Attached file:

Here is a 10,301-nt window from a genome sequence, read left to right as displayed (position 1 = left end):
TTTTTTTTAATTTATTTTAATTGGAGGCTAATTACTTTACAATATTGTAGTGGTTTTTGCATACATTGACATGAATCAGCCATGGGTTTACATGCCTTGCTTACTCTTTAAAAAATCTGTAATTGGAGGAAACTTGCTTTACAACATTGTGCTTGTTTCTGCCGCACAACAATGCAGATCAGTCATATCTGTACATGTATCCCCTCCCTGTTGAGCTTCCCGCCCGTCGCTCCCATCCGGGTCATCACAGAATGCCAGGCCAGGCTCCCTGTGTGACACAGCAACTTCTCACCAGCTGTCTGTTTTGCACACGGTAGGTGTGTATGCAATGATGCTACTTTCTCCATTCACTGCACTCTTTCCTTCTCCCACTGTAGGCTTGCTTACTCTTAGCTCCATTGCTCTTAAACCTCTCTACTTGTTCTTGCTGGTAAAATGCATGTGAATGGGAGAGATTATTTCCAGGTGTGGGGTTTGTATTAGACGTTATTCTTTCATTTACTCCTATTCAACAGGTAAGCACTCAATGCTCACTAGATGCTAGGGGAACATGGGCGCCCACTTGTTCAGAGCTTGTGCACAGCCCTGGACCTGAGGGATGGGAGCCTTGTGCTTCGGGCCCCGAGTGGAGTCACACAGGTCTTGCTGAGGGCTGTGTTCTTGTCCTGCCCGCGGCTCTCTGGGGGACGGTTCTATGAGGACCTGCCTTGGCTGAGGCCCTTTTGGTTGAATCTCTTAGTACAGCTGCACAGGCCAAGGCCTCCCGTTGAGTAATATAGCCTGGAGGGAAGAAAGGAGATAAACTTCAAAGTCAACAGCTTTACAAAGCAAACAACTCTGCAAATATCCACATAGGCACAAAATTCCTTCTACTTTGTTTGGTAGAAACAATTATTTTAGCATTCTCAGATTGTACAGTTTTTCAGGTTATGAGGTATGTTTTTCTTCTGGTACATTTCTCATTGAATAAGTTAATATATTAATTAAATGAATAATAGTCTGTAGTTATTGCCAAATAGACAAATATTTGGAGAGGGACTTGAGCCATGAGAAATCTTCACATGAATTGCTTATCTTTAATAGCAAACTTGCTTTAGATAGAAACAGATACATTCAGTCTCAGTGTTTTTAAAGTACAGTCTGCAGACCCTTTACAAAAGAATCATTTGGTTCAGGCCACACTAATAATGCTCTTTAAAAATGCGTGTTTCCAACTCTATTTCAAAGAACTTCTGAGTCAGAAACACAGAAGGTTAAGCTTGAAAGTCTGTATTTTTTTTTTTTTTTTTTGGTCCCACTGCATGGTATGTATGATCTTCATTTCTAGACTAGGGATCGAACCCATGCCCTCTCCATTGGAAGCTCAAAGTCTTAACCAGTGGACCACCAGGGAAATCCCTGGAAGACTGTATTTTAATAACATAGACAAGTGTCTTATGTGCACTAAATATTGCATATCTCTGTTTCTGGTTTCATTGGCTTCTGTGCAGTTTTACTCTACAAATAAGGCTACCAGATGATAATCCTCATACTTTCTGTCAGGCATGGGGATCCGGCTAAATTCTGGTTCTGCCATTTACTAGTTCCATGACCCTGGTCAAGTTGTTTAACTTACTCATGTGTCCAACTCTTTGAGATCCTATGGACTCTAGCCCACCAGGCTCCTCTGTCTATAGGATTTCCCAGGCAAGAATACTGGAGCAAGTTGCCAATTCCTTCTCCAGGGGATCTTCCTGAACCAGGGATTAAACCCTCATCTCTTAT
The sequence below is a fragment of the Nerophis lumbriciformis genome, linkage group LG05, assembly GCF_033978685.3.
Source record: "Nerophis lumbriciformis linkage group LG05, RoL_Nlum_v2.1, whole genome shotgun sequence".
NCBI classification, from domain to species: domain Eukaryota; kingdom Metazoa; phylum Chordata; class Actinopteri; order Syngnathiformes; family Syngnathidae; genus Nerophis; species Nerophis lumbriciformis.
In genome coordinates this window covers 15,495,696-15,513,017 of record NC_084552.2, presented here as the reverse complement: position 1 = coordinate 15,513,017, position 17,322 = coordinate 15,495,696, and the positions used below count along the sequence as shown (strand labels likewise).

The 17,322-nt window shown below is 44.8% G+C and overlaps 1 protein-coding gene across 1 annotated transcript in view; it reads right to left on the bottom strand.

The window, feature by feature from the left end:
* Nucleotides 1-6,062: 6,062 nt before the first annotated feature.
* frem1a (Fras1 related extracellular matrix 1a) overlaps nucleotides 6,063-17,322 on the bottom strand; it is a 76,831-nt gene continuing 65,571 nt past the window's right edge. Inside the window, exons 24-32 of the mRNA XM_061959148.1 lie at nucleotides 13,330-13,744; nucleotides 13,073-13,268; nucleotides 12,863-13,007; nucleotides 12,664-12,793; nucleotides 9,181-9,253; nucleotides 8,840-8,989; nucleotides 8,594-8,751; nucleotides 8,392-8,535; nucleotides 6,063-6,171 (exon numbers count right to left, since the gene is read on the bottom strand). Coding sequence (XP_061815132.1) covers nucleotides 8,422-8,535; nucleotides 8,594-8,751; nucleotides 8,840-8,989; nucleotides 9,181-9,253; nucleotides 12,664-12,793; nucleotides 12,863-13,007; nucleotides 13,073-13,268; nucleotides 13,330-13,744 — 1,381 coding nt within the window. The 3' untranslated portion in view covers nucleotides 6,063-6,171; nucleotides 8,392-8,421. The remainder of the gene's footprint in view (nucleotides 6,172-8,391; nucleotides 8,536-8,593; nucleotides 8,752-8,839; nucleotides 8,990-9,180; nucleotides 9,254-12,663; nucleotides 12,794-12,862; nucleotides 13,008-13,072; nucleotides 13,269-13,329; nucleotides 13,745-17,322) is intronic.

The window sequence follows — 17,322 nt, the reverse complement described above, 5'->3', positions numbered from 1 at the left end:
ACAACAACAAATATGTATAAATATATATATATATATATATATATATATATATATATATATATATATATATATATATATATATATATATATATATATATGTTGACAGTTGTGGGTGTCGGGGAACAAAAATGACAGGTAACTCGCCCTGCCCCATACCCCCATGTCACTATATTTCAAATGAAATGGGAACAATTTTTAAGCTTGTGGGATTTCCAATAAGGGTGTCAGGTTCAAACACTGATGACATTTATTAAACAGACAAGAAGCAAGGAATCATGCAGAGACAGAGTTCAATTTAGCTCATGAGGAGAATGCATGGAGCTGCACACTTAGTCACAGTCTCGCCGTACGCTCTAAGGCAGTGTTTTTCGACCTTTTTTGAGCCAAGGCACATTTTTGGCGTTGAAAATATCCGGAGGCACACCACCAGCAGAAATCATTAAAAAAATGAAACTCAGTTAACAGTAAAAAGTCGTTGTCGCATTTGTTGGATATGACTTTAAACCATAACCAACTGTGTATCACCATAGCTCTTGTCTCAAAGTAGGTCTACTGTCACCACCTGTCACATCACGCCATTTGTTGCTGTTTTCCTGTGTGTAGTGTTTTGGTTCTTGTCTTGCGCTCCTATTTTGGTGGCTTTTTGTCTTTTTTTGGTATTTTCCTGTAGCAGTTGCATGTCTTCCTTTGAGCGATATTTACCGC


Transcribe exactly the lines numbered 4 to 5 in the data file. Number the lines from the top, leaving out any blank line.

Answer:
Source record: "Nerophis lumbriciformis linkage group LG05, RoL_Nlum_v2.1, whole genome shotgun sequence".
NCBI classification, from domain to species: domain Eukaryota; kingdom Metazoa; phylum Chordata; class Actinopteri; order Syngnathiformes; family Syngnathidae; genus Nerophis; species Nerophis lumbriciformis.